While small segments of the Russian Orthodox Church have continued to use only traditional Byzantine chants in their worship, the larger portions of the church have allowed music that is a hybrid between traditional liturgical chants and the popular art music of a given historical period. This music has remained distinctively liturgical and Russian but has led many to lament the loss of traditional forms.
Almost the entire Orthodox liturgy is sung, most often to centuries-old melodic formulas. In addition to chanted liturgical texts, hymns play an important role in Greek Orthodox worship. Over 60,000 hymns, following one of a variety of prescribed patterns, have been written for use in these churches. Though local customs may influence the way in which this music is chanted, most singing follows traditional practice.
Music for worship in the Byzantine Orthodox tradition is thought to be a direct descendent of the music used in the synagogues during the life of Jesus. The Orthodox have a very high, almost sacramental, view of music, believing that it is a “window to heaven.” Music is intrinsic to the liturgy of the church, for it is frequently used to express the liturgical text.
The Byzantine Liturgy is the product of a complex evolution that began before the time of Christ. Like its Western counterpart, the eucharistic service of the Eastern Orthodox churches consists of two parts. The first, the Liturgy of the Word, developed from the services of the Jewish synagogue. The second, the Liturgy of the Faithful, evolved from the prayer of blessing or brakah of the Passover and other Jewish religious meals.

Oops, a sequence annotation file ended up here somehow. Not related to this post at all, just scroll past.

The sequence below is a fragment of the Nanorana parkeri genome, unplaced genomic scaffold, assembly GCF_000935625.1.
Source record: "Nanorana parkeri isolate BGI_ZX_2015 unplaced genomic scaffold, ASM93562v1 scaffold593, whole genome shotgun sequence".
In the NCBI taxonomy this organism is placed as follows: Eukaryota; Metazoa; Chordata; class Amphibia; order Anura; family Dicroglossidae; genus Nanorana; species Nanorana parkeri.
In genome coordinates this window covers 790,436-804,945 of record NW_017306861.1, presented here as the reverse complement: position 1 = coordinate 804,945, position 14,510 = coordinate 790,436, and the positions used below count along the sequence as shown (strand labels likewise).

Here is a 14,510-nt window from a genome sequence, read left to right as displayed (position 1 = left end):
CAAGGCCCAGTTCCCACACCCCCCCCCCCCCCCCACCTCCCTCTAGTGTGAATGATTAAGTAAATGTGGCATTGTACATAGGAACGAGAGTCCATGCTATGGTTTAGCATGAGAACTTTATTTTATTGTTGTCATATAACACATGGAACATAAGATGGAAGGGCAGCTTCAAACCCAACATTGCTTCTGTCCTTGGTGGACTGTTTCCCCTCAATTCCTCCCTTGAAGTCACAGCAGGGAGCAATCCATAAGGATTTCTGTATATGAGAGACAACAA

The churches in the Byzantine tradition are those with an historic relationship to the church of Constantinople (originally Byzantium); they are familiar to North Americans as the Orthodox churches (among them the Greek and Russian). The Byzantine rite is complex and proceeds as two interwoven liturgies, one conducted with the congregation and the other performed by the celebrants behind the icon screen (iconostasis) that separates the altar from the rest of the church. The dominant theme of this liturgical tradition is the presence of Christ, both in his incarnation and in his heavenly ministry.